. The Poet's Beat .

. The Poet's Beat .
"A working class citizen is apt to see this country for what it's worth... A miasma of interlocking variations on differing demographics and geographies unlike any other inhabited space in the world. The American Dream. The rolling footloose hills and the upstanding Apache badlands where criminals cut bread with priests and the children of Hollywood. I am no different. Yet I am still brazen enough to think that the world is a playground built by the rugged hands of a hard-working man in order that my fantasies be materialized." -- P.P. Vonnersdale

Tuesday, November 6, 2012

For the Men Who Walked in Zion

The ecstasy of pain. The exultation of thirst. The elation in the destruction of the body. All for those miles. And those sights. The rapture of being alive on the dusty trail...

There passed four bearded bastions lusting for the manifold wonders of life,
Thirsty as desert dogs to sip the swift currents of adventure,
Their heart sails ravaged by the monotonous minutes spent too long in the presence of that vile seed, the Every Man,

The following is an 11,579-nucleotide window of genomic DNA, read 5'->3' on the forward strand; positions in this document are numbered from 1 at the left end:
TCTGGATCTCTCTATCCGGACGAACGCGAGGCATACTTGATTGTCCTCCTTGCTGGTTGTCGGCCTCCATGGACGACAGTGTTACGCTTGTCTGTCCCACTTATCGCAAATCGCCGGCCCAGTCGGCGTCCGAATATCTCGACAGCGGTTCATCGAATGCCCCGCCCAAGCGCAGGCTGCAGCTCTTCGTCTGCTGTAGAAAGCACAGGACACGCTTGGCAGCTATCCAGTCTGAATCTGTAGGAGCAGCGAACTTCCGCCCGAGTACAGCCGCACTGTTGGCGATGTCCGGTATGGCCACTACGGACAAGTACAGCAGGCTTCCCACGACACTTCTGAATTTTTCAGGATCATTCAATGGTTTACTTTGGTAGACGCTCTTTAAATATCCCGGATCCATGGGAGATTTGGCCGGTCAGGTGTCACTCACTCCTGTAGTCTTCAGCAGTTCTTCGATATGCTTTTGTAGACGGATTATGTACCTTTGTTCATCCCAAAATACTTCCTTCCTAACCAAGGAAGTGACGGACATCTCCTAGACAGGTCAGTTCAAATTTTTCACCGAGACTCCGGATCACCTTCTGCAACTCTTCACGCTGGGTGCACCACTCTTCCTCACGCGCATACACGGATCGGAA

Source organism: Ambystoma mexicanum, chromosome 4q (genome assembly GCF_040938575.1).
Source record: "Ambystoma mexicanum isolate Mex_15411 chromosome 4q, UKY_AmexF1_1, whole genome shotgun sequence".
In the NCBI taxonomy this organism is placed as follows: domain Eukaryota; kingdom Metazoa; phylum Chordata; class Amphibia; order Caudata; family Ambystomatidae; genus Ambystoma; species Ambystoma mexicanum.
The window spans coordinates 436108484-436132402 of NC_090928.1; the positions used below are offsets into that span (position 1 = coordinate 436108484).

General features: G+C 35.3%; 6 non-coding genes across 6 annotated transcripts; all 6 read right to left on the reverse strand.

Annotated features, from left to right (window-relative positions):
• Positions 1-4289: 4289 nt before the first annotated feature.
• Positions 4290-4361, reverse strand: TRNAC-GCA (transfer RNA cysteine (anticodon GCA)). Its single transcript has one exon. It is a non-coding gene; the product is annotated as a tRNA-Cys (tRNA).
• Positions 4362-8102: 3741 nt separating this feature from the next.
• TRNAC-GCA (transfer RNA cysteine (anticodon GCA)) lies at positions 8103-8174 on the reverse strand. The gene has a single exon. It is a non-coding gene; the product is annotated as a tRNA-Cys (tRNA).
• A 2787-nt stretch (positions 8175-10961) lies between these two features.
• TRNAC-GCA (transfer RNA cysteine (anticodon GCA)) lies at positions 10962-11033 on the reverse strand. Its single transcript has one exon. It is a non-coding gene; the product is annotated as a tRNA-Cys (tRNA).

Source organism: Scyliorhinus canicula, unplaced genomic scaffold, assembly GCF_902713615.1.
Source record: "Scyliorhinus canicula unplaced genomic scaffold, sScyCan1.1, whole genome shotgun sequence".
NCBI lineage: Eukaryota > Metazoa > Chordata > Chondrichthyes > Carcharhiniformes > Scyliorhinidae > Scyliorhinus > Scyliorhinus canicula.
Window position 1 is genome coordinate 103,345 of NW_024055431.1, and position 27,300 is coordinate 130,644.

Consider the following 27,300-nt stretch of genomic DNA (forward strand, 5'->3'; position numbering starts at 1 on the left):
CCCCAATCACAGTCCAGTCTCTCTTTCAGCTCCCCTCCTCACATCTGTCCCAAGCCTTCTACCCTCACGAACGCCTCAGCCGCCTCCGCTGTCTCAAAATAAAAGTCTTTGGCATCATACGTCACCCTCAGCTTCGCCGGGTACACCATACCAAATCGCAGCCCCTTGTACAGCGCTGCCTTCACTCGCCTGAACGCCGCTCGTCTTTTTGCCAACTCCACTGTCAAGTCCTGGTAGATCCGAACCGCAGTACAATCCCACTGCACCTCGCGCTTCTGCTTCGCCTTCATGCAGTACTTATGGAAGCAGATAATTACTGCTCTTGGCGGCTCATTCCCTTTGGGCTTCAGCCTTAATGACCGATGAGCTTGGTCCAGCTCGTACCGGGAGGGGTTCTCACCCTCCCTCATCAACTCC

They fled his kind into high country canyons and the deep arroyos of the West,
Hard land where things lived with empty stomachs,
Where water bled from rocks,
Where lizards jump from shade to shade and eye such trespassers with curiosity,
Bold oarsmen of action these men were,
Rowing with the wooden paddles of manly discourse their humble steed,
Long past her painted prime,
Her blue coat a miasma of rusted craters,
Only a passionate kiss from the driver would elicit her four cranky cylinders into motion,
With a sanguine smile they bade her wait for them,
And so she waited,
Glorious miles of lonely foot falls through the boulevards of sky-high canyon columns,
Down the avenues paved with God’s stone,
And the corridors of ankle-swallowing sand,
Stinging nettles along the trail-side wait like lions for their prey,
A lifeless rat in the water supply,
Blue Iodine in the eggs,
Whiskey fires on the plateau,
Complete pre-moon darkness and the stars dancing in the infinite distance,
Wrapping themselves around each other,
Chasing their tails,
Disappearing into the blue smoke of glowing cigars,
A welcoming wind of fresh cold air in the morning,
To greet their ground battered bones,
Their greasy hair,
Their reluctant metamorphosis from the twisted shells of sleeping bags,
Arise to walk the earth,
To bear the burden of one’s existence on his shoulders,
To don dusty boots cracked and worn,
Joy is pain and blood is life on the trail,
Baptized in a river of ice,
Their dirt washed downstream like the sins from a newborn babe’s forehead,
Four bearded bastards sun-bathing on naked rocks displayed like drying deer-skin for the trolley,
Tick-full of fat tourists with grey hair and the bygone memories of orgasms and chance-pleasures long left behind,
Some men walked the desert to arrive at that river,
Some men took a bus,
Some men will live their entire lives and never hear the blood cold cry of a bull elk in the pines.


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